Here is an interesting press release by the World Bank about a poverty reduction project in Paraguay. This project funded at about $1 Billion US dollars is an ambitious effort to increase the incomes of the poorest 40% of the population. I am not sure of the success of these large scale development projects but it is a worthy goal. Perhaps we could do something similar in the USA.
International partnerships under Partners of the Americas have achieved amazing results through volunteers. To find out how that is possible take a look at a new book. Steve Richard has supplied this short piece on The Power of Partnerships.
The Power of Partnership is the beginning of an ongoing project to document the histories of its chapters, partnerships, and networks. It draws on Partners’ institutional archives and more than 100 interviews with volunteers, staff members, and project participants including some from Kansas in March, 2013. Beyond commemoration, the 50th anniversary of Partners highlights the significance of people-to-people diplomacy in U.S.-Latin American relations. Partners appreciates KPP and the efforts of Merrill and Boots Raber in publishing “A 40-Year History of KS PY Partners” as a leading example. Of course all of this is only possible because of our southern partners at Comite Paraguay Partners.
You can order from www.partnersmarket.net under “Publications.” Discount applies for two or more books.
Filed under: Civil Society, History, Partners of the Americas, Reach Out | Tagged: Comite Paraguay Partners, International partnerships, kansas paraguay partners, Partners of the Americas, Power of Partnership | Leave a comment »
Here is a nice piece about the Triple Alliance War. I have posted pieces about the war before but is good to get another perspective. This is from Stratfor that describes itself as a global intelligence company. The original article included pictures and a map that did copy here. You might check out the original to see those.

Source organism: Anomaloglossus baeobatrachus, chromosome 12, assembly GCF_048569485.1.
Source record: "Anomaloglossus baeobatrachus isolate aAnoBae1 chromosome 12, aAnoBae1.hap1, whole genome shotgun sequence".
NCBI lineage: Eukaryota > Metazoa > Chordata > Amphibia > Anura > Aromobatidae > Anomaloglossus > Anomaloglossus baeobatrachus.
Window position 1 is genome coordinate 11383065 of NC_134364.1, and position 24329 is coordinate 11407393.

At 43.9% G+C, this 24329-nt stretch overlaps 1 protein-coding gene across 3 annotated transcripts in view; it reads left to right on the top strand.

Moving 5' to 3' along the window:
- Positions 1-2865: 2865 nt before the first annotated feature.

December 13, 2014 | 14:00 GMT
On Dec. 13, 1864, the small landlocked but strategically positioned country of Paraguay declared war on the Brazilian Empire. The ensuing conflict became the worst in South American history, leaving nearly 90 percent of Paraguayan men of fighting age dead.
The Paraguayan War laid the foundation of contemporary South America’s geopolitical divisions. The conflict emerged as a result of Paraguay’s centrality in the Platine River Basin and its position in the heartland of South America. Their underlying geopolitical imperatives — the need to secure access to key waterways providing trade routes and outlets to the Atlantic — forced the national interests of Argentina, Brazil, Paraguay and Uruguay to collide in the worst armed conflict in South America’s history. Today, 150 years later, the impact of the war still resonates, dominating and defining the nature of regional politics.
Paraguay is a flat, humid, landlocked country, and one of the most geographically isolated nations in the Western Hemisphere. Home to the indigenous Guarani people, the country had become the most industrially and technologically advanced nation in South America by the second half of the 19th century. By 1863, under the presidency of Marshal Francisco Solano Lopez, the Republic of Paraguay had developed the first iron foundry, railways and telegraph communication lines in South America and had built the continent’s first steam-powered iron ship. All of these things were achieved with virtually no recourse to slavery or private ownership of land.
Paraguay is located in the center of the Platine River Basin — a vast area that defines the region. The Platine River Basin, known locally as the Rio de la Plata Basin, is one of the most expansive river basins in the world, comprising parts of Bolivia, Brazil, Paraguay, Uruguay and Argentina. The Platine was also the most capital-intensive and productive region in South America, comparable to the Mississippi and Ohio river basins in the United States.